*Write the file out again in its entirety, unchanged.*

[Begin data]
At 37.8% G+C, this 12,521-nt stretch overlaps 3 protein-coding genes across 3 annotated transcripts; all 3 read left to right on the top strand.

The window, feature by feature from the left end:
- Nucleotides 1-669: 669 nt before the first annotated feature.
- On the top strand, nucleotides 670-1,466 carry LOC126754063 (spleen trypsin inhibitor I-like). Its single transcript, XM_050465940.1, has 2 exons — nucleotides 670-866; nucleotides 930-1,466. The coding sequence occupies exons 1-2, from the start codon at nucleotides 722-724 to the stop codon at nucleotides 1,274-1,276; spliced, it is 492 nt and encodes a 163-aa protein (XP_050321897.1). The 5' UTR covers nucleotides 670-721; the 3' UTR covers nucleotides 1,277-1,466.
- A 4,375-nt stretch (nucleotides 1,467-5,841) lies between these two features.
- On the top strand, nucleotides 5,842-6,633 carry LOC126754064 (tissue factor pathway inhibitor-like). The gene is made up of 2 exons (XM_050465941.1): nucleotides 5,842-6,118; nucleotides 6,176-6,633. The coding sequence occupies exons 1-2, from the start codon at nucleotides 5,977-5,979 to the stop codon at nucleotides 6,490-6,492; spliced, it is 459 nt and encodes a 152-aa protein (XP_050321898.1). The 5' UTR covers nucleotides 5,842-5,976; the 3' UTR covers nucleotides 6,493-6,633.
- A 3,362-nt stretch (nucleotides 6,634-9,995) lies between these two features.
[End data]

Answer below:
At 37.8% G+C, this 12,521-nt stretch overlaps 3 protein-coding genes across 3 annotated transcripts; all 3 read left to right on the top strand.

The window, feature by feature from the left end:
- Nucleotides 1-669: 669 nt before the first annotated feature.
- On the top strand, nucleotides 670-1,466 carry LOC126754063 (spleen trypsin inhibitor I-like). Its single transcript, XM_050465940.1, has 2 exons — nucleotides 670-866; nucleotides 930-1,466. The coding sequence occupies exons 1-2, from the start codon at nucleotides 722-724 to the stop codon at nucleotides 1,274-1,276; spliced, it is 492 nt and encodes a 163-aa protein (XP_050321897.1). The 5' UTR covers nucleotides 670-721; the 3' UTR covers nucleotides 1,277-1,466.
- A 4,375-nt stretch (nucleotides 1,467-5,841) lies between these two features.
- On the top strand, nucleotides 5,842-6,633 carry LOC126754064 (tissue factor pathway inhibitor-like). The gene is made up of 2 exons (XM_050465941.1): nucleotides 5,842-6,118; nucleotides 6,176-6,633. The coding sequence occupies exons 1-2, from the start codon at nucleotides 5,977-5,979 to the stop codon at nucleotides 6,490-6,492; spliced, it is 459 nt and encodes a 152-aa protein (XP_050321898.1). The 5' UTR covers nucleotides 5,842-5,976; the 3' UTR covers nucleotides 6,493-6,633.
- A 3,362-nt stretch (nucleotides 6,634-9,995) lies between these two features.